“I expected a difference, but not so pronounced,” Conigliaro says. “I was also surprised that doses as low as what was used is the retrospective study would work that well. We had anticipated that bigger doses would be needed.” In the study, some patients received up to 20 milligrams of famotidine per day for five days intravenously, while others received it orally; when used for acid reflux, patients can take as much as 160 milligrams four times a day. Those who got the drug in the hospital fared better than those who did not, the study found.
Julian Abrams, a gastroenterologist at Columbia University Irving Medical Center-New York Presbyterian Hospital and a collaborator of Conigliaro, notes that the link between famotidine and reduced severity of COVID-19 is still only correlational at this point, but nevertheless warrants more attention.
Stomach acid and ACE2
Nakaya’s work offers a bit more insight into potential mechanisms. He and his team weren’t initially planning to look at the relationship between antacids and COVID-19 at all. Their project began as an offshoot of another one that Nakaya’s graduate student, Leandro Jimenez, had started. Jimenez had been analyzing the transcriptome data of patients with Barrett’s esophagus, a condition in which acid reflux causes damage to the lining of the esophagus.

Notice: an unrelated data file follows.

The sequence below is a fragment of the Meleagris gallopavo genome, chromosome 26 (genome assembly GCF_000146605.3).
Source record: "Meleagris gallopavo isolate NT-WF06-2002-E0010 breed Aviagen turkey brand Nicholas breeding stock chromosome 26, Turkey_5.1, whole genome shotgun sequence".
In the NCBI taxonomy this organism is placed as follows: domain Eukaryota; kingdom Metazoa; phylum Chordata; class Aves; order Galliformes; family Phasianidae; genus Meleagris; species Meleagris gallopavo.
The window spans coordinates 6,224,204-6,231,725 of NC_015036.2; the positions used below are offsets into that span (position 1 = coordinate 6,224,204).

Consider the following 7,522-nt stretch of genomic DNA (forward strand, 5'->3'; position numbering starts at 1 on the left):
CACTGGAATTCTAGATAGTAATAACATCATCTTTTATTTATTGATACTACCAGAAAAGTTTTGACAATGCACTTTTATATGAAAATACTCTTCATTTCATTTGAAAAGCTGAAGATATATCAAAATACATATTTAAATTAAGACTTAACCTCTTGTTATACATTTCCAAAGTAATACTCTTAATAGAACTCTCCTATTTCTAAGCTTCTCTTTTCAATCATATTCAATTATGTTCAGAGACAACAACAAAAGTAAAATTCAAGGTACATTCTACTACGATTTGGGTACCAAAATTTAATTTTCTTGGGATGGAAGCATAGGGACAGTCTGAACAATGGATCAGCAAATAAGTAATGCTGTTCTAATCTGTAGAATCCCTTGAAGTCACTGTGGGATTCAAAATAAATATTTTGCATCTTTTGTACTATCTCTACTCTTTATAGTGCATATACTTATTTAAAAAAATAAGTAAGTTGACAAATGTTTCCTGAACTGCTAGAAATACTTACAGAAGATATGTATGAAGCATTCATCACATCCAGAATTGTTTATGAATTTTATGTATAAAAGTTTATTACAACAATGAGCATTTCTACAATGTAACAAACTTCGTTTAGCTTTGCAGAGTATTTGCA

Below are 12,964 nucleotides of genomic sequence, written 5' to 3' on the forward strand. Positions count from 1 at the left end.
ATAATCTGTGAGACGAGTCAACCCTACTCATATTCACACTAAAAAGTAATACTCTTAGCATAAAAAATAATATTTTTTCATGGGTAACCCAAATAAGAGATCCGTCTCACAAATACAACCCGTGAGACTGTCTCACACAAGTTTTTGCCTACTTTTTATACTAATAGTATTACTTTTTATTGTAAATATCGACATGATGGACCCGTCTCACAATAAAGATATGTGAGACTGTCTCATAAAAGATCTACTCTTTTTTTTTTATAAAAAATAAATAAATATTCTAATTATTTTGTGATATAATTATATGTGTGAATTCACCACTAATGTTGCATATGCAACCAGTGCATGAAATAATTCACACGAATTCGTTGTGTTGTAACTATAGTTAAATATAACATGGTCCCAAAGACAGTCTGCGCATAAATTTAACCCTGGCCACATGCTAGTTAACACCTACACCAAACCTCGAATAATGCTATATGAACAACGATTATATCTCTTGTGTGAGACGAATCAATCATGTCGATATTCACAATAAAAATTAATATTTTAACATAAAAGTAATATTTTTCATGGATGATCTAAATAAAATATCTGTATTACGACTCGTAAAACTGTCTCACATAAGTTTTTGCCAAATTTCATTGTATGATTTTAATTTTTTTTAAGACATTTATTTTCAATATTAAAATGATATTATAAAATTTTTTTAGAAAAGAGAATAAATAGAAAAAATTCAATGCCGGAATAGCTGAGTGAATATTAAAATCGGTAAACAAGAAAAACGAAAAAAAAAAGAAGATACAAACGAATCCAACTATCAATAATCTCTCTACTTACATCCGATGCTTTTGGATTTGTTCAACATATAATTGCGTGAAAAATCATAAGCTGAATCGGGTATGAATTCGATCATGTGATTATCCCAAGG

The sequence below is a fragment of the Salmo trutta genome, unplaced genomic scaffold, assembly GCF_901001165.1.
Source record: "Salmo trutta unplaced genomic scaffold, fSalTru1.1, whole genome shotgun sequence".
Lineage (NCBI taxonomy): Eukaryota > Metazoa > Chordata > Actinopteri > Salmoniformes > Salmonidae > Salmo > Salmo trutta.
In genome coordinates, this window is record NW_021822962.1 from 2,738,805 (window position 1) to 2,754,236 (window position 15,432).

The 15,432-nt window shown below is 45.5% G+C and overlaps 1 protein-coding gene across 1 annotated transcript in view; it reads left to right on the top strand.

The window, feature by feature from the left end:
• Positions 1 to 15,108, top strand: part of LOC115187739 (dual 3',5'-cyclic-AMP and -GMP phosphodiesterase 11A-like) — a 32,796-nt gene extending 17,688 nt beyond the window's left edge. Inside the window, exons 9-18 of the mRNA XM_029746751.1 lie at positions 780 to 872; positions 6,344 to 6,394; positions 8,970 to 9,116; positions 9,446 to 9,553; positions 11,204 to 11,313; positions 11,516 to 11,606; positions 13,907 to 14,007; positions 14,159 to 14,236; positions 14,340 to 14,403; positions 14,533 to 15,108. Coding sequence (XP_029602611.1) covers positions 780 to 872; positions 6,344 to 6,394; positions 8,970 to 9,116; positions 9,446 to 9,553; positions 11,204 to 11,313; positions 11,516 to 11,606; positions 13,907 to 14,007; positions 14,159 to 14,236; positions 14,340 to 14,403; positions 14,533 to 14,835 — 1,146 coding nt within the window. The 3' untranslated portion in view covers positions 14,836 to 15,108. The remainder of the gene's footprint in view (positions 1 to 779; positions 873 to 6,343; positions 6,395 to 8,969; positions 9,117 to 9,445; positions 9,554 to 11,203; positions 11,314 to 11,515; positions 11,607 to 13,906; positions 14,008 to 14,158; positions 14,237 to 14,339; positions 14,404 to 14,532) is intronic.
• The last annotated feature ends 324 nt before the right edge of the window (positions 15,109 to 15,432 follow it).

The data from biopsies and a gene expression repository revealed increased expression of the gene ACE2, which encodes a cell surface protein that SARS-CoV-2 uses to enter human cells, in individuals with Barrett’s esophagus compared with individuals who did not have the condition. That increased gene activity was tied to regulation of intracellular pH pathways, specifically, their enrichment. That connection suggests increased ACE2 expression is linked with lower pH inside cells, possibly a result of exposure to stomach acid.
“And that raised a flag,” Nakaya says, which led his team to hypothesize that Barrett’s esophagus, as well as gastroesophageal reflux disease (GERD), may be a comorbidities of COVID-19 that hadn’t been identified before.
To test the link between stomach acid and SARS-CoV-2 infectivity, Nakaya’s team exposed human monocytes in cell culture to different pH conditions and then to SARS-CoV-2. The researchers used these immune cells because they are known to be susceptible to infection by the coronavirus, Nakaya says. Under normal oxygen levels, the cells in culture with a pH lower than 7.4 had a higher expression of ACE2 and also a higher viral load. The result indicates that intracellular pH may influence the ability of SARS-CoV-2 to infect cells and replicate within them.